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The settlement of Wolverhampton was founded in 985 by King Ethelred granting lands to a Lady Wulfrun, although it also appears to have been the site of a decisive battle between the Mercian Angles and West Saxons against the raiding Danes in 910. In 994, a monastery was consecrated in Wolverhampton for which Wulfrun granted land in the area.

Wolverhampton is recorded in the Domesday Book in 1086 as being in the Hundred of Seisdon and the county of Staffordshire, and having 50 households.

In the 14th and 15th centuries Wolverhampton is believed to have been one of the ‘staple towns’ of the woollen trade, which today is reflected by the inclusion of a woolpack on the city’s coat of arms, and by the many small streets, especially in the city centre, called ‘Fold’, as well as Woolpack Street and Woolpack Alley.

From the 16th century onwards, Wolverhampton became home to a number of metal industries including lock and key-making and iron and brass-working.

From the 18th century, Wolverhampton was well known for production of japanned ware and steel jewellery. Wolverhampton also has a strong history in the ornate cast iron safe painting industry from the Victorian era.

The young Princess Alexandrina Victoria (later Queen Victoria) is known to have visited Wolverhampton in the 1830s and described it as ‘a large and dirty town’ but one which received her ‘with great friendliness and pleasure’. In Victorian times, Wolverhampton grew to be a wealthy town mainly due to the huge amount of industry that occurred as a result of the abundance of coal and iron deposits in the area.

Wolverhampton gained its first parliamentary representation as part of the Reform Act 1832, when it was one of 22 large towns that were allocated two members of parliament. A local mob attacking electors who voted or intended to vote for the Tory candidate led to the 1835 Wolverhampton riot, with Dragoons called in to end the intimidation.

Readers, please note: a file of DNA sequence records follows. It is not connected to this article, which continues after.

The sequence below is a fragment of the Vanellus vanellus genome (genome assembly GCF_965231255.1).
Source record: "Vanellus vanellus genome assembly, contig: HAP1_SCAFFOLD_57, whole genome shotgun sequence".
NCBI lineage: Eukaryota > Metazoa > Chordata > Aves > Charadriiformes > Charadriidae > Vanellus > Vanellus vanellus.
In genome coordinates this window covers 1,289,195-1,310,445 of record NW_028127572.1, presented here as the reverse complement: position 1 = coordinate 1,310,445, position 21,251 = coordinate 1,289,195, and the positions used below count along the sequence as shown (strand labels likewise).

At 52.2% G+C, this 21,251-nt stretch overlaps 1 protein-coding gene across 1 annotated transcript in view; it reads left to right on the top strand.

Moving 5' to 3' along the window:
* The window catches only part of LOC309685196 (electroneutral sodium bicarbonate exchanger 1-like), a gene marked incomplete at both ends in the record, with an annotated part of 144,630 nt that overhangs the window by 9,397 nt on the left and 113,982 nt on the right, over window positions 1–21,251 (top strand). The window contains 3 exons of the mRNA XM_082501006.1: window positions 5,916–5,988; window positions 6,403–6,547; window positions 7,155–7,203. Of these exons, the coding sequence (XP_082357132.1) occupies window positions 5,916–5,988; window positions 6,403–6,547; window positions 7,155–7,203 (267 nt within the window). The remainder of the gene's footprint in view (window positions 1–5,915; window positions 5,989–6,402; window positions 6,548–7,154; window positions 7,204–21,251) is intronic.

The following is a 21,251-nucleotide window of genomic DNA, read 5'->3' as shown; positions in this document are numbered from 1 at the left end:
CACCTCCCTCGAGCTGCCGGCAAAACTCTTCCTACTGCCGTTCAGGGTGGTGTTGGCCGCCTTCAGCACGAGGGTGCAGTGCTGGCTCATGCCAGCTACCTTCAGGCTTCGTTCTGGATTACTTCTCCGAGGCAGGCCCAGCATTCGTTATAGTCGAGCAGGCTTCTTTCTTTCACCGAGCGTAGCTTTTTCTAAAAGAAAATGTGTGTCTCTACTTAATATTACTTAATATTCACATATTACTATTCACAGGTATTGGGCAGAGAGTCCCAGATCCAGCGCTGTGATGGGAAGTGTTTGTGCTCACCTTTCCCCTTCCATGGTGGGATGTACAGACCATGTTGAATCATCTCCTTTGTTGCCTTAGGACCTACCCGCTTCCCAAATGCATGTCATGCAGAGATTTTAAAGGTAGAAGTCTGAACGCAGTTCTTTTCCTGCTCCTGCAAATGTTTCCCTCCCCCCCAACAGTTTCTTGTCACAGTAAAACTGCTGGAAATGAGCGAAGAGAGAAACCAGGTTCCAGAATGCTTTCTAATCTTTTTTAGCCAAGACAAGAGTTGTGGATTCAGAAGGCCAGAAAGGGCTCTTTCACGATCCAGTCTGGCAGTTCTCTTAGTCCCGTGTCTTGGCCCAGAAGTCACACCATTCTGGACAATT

The railways reached Wolverhampton in 1837, with the first station located at Wednesfield Heath, now Heath Town, on the Grand Junction Railway. Wolverhampton railway works was established in 1849 for the Shrewsbury and Birmingham Railway and became the Northern Division workshop of the Great Western Railway in 1854.

In the 19th century the city saw much immigration from Wales and Ireland, following the Irish Potato Famine.

Wolverhampton had a prolific bicycle industry from 1868 to 1975, during which time a total of more than 200 bicycle manufacturing companies existed there, but today none exist at all.

Large numbers of black and Asian immigrants settled in Wolverhampton in the mid-20th century. The city is home to a large proportion of the Sikh community, who settled there during the period (1935–1975) from the Indian state of Punjab.

Exclusive census analysis from data at TheGenealogist reveals that the surnames most distinctive to Wolverhampton in 1881 were: Beards, Beddows, Fullwood, Highfield and Blakemore; the five most common were Jones, Smith, Williams, Evans and Davis, reflecting an influx of Welsh people during the Industrial Revolution. Wolverhampton’s population was around 10,000 at the turn of the 19th century and had risen to 160,000 by 1911.

Wolverhampton Records

Leading data website has a wealth of records for Wolverhampton and its traditional county of Staffordshire. Here is a quick run-down of what you can find (in addition to national collections):

  • Trade directories: five directories for Staffordshire from 1835 to 1901.
  • Census records: Staffordshire records for every census from 1841 to 1911.
  • Nonconformist registers: Nonconformist chapels and meeting houses across Wolverhampton are covered in the site’s collections.
  • Land owners: the site’s huge collection of tithe commutation records includes Wolverhampton, along with tithe maps; plus an 1873 survey of Welsh and English landowners includes the region.
  • Wills: many people from Wolverhampton can be found in Prerogative Court of Canterbury (PCC) Wills 1384-1858.
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